go to the AUS-e-TUTE homepage

cis-trans Isomers (Geometric Isomers) of Alkenes Chemistry Tutorial

Key Concepts

Please do not block ads on this website.
No ads = no money for us = no free stuff for you!

Identifying cis-trans Isomers in Alkene Molecules

Cis-trans isomers occur if there is:

  1. restricted rotation, or rigidity, as in the presence of a C=C bond

    AND

  2. 2 different groups on the left-hand side of the C=C bond and 2 different groups on the right-hand side of the C=C bond.

Identifying cis-trans Isomers Example: 1,2-dibromoethane

Will 1,2-dibromoethane have both cis and trans isomers?

First, we need to draw the possible structures for this molecule:

    H
|
  H
|
   
Br-C-C-Br
    |
H
  |
H
   
    Br
|
  H
|
   
H-C-C-Br
    |
H
  |
H
   
    H
|
  H
|
   
H-C-C-Br
    |
Br
  |
H
   
    H
|
  H
|
   
H-C-C-H
    |
Br
  |
Br
   
    H
|
  Br
|
   
H-C-C-H
    |
Br
  |
H
   
    Br
|
  Br
|
   
H-C-C-H
    |
H
  |
H
   

but, because the carbon-carbon single bond, C-C, is NOT rigid, there is rotation around the C-C bond and in reality all of these possible structures exist in dynamic equilibrium with each other:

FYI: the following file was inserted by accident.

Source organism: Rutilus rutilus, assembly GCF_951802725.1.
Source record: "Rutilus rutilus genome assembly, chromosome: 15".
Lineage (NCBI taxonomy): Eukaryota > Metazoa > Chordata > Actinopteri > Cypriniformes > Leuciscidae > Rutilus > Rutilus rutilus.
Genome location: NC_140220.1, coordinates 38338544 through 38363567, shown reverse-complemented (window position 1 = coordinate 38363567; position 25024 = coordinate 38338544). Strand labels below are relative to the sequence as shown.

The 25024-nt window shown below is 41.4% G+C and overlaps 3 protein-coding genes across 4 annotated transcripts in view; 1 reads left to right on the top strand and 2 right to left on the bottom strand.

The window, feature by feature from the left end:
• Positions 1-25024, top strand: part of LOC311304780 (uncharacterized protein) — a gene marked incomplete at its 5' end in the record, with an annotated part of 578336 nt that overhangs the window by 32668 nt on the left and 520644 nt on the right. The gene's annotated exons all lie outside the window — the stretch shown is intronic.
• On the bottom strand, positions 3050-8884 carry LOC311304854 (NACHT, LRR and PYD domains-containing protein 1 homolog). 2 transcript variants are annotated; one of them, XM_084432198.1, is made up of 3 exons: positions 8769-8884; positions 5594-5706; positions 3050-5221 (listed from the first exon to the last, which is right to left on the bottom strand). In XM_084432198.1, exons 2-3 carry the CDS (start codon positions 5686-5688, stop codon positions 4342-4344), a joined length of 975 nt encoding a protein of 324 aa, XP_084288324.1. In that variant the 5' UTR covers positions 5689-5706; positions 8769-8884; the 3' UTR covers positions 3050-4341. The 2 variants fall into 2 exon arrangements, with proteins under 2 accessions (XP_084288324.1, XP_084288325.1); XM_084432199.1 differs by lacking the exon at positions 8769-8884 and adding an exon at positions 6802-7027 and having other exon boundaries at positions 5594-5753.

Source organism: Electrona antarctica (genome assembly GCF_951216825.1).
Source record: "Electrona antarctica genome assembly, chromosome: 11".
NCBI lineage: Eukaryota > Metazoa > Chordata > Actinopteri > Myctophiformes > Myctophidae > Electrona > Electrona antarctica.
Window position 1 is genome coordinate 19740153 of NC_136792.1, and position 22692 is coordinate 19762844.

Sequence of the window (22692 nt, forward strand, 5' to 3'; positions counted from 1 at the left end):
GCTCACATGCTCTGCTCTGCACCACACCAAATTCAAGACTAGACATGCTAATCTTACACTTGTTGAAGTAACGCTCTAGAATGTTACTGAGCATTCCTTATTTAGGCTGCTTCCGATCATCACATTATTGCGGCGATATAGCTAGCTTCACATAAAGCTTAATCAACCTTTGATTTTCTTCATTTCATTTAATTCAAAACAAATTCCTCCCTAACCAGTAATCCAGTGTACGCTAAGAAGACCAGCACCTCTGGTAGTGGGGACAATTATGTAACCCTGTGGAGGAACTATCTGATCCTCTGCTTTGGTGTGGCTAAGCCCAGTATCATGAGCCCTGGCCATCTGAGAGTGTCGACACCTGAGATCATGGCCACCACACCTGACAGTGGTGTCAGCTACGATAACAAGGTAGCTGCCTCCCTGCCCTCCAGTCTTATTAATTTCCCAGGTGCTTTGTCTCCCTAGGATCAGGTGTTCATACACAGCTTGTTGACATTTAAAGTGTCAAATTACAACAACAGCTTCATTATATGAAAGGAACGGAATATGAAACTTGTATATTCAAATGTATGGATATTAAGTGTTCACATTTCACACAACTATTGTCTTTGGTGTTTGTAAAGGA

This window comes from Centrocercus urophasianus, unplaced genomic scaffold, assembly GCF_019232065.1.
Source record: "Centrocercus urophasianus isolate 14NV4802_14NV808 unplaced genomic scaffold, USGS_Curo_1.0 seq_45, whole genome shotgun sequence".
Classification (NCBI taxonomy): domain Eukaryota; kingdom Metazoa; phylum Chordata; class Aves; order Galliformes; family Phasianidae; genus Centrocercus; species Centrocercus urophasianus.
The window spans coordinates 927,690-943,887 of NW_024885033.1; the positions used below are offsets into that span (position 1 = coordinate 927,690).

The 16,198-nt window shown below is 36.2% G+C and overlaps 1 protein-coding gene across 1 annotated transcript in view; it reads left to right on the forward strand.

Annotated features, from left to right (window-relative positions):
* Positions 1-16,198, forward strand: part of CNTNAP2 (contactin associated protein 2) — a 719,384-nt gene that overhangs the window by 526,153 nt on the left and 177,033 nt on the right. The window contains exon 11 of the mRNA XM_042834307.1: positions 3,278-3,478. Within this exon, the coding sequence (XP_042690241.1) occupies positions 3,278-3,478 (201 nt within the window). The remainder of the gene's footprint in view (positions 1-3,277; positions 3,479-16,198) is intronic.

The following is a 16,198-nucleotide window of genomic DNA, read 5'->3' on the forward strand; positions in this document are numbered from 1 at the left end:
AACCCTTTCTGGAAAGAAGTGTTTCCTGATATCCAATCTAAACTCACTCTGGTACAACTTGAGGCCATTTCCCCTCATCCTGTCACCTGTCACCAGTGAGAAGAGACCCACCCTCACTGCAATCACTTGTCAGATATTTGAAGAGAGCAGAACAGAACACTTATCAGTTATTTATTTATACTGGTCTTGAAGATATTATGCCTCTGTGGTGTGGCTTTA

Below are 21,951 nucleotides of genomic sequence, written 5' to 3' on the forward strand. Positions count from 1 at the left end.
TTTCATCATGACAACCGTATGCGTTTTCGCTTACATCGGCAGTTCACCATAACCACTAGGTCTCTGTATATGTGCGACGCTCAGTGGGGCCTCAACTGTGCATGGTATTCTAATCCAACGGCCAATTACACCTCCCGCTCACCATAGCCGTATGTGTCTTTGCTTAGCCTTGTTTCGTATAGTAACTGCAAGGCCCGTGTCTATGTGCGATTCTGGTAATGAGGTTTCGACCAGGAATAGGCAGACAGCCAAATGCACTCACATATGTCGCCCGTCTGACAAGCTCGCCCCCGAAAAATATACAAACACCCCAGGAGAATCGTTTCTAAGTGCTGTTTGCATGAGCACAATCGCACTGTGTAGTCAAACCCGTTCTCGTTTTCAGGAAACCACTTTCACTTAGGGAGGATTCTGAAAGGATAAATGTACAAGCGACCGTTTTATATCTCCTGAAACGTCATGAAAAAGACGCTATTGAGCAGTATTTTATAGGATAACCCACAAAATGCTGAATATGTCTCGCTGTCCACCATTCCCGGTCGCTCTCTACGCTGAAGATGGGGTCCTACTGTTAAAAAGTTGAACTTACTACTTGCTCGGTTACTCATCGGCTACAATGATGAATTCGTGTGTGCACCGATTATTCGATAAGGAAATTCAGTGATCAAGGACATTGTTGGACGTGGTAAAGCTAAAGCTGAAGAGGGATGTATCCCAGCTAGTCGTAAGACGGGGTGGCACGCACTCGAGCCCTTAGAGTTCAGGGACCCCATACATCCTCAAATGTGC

H
|
  H
|
   
Br-C-C-Br
    |
H
  |
H
   
    Br
|
  H
|
   
H-C-C-Br
    |
H
  |
H
   
    H
|
  H
|
   
H-C-C-Br
    |
Br
  |
H
   
    H
|
  H
|
   
H-C-C-H
    |
Br
  |
Br
   
    H
|
  Br
|
   
H-C-C-H
    |
Br
  |
H
   
    Br
|
  Br
|
   
H-C-C-H
    |
H
  |
H
   

since none of these structures exist permanently, we can not refer to cis and trans isomers of 1,2-dibromoethane.

Only a molecule that contains rigidity, a C=C for example, can display cis-trans isomerism.

Identifying cis-trans Isomers Example: 1,1,2-tribromoethene

Will 1,1,2-tribromoethene have both cis and trans isomers?

First, draw the possible structures for this molecule:

Br           Br
  \       /  
    C=C    
  /       \  
Br           H
Br           H
  \       /  
    C=C    
  /       \  
Br           Br
 
Br           Br
  \       /  
    C=C    
  /       \  
H           Br
H           Br
  \       /  
    C=C    
  /       \  
Br           Cl
Rotating the molecule 180° in space makes the first 2 structures identical.   Rotating the molecule 180° in space makes the second 2 structures identical.

rotating this molecule 180° in space
Br           H
  \       /  
    C=C    
  /       \  
Br           Br
turns it into this molecule
H           Br
  \       /  
    C=C    
  /       \  
Br           Br
so all 4 of the structures we have drawn are actually exactly the same!

1,1,2-dibromoethene does NOT display cis-trans isomerism.